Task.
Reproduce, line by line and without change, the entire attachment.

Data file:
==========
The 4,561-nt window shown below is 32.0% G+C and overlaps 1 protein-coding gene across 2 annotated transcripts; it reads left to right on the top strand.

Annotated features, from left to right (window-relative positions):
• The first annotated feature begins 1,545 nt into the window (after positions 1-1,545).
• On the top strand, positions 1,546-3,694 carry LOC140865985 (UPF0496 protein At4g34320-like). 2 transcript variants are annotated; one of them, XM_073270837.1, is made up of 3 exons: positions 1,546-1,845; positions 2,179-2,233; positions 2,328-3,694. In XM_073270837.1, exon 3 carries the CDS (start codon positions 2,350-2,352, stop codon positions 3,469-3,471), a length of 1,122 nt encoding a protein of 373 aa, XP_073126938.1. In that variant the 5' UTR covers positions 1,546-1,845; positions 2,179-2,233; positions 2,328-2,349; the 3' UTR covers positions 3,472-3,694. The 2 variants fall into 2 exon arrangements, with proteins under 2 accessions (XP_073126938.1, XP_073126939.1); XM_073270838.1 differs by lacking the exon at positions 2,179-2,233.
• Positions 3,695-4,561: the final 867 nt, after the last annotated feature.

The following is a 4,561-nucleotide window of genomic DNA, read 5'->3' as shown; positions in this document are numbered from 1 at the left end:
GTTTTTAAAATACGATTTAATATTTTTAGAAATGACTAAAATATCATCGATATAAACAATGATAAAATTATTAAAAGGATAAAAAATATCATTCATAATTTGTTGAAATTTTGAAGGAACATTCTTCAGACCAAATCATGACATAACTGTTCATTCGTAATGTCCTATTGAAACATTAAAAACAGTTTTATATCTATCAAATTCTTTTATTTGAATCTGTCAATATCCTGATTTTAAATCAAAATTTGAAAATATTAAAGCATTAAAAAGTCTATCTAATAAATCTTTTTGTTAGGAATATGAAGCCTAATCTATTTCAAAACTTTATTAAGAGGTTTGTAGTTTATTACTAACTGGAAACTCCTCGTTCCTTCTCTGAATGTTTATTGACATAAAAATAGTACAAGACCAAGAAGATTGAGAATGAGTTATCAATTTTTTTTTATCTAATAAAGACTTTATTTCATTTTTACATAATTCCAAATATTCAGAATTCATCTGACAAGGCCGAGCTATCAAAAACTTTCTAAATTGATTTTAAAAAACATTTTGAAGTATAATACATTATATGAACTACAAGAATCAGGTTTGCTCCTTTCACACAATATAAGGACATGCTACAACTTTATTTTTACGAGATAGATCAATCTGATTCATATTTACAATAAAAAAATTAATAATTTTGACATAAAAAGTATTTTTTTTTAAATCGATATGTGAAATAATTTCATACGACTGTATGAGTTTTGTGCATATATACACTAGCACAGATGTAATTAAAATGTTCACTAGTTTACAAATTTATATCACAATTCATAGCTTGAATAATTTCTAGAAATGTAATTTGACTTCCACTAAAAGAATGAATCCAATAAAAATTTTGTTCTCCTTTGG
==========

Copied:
The 4,561-nt window shown below is 32.0% G+C and overlaps 1 protein-coding gene across 2 annotated transcripts; it reads left to right on the top strand.

Annotated features, from left to right (window-relative positions):
• The first annotated feature begins 1,545 nt into the window (after positions 1-1,545).
• On the top strand, positions 1,546-3,694 carry LOC140865985 (UPF0496 protein At4g34320-like). 2 transcript variants are annotated; one of them, XM_073270837.1, is made up of 3 exons: positions 1,546-1,845; positions 2,179-2,233; positions 2,328-3,694. In XM_073270837.1, exon 3 carries the CDS (start codon positions 2,350-2,352, stop codon positions 3,469-3,471), a length of 1,122 nt encoding a protein of 373 aa, XP_073126938.1. In that variant the 5' UTR covers positions 1,546-1,845; positions 2,179-2,233; positions 2,328-2,349; the 3' UTR covers positions 3,472-3,694. The 2 variants fall into 2 exon arrangements, with proteins under 2 accessions (XP_073126938.1, XP_073126939.1); XM_073270838.1 differs by lacking the exon at positions 2,179-2,233.
• Positions 3,695-4,561: the final 867 nt, after the last annotated feature.

The following is a 4,561-nucleotide window of genomic DNA, read 5'->3' as shown; positions in this document are numbered from 1 at the left end:
GTTTTTAAAATACGATTTAATATTTTTAGAAATGACTAAAATATCATCGATATAAACAATGATAAAATTATTAAAAGGATAAAAAATATCATTCATAATTTGTTGAAATTTTGAAGGAACATTCTTCAGACCAAATCATGACATAACTGTTCATTCGTAATGTCCTATTGAAACATTAAAAACAGTTTTATATCTATCAAATTCTTTTATTTGAATCTGTCAATATCCTGATTTTAAATCAAAATTTGAAAATATTAAAGCATTAAAAAGTCTATCTAATAAATCTTTTTGTTAGGAATATGAAGCCTAATCTATTTCAAAACTTTATTAAGAGGTTTGTAGTTTATTACTAACTGGAAACTCCTCGTTCCTTCTCTGAATGTTTATTGACATAAAAATAGTACAAGACCAAGAAGATTGAGAATGAGTTATCAATTTTTTTTTATCTAATAAAGACTTTATTTCATTTTTACATAATTCCAAATATTCAGAATTCATCTGACAAGGCCGAGCTATCAAAAACTTTCTAAATTGATTTTAAAAAACATTTTGAAGTATAATACATTATATGAACTACAAGAATCAGGTTTGCTCCTTTCACACAATATAAGGACATGCTACAACTTTATTTTTACGAGATAGATCAATCTGATTCATATTTACAATAAAAAAATTAATAATTTTGACATAAAAAGTATTTTTTTTTAAATCGATATGTGAAATAATTTCATACGACTGTATGAGTTTTGTGCATATATACACTAGCACAGATGTAATTAAAATGTTCACTAGTTTACAAATTTATATCACAATTCATAGCTTGAATAATTTCTAGAAATGTAATTTGACTTCCACTAAAAGAATGAATCCAATAAAAATTTTGTTCTCCTTTGG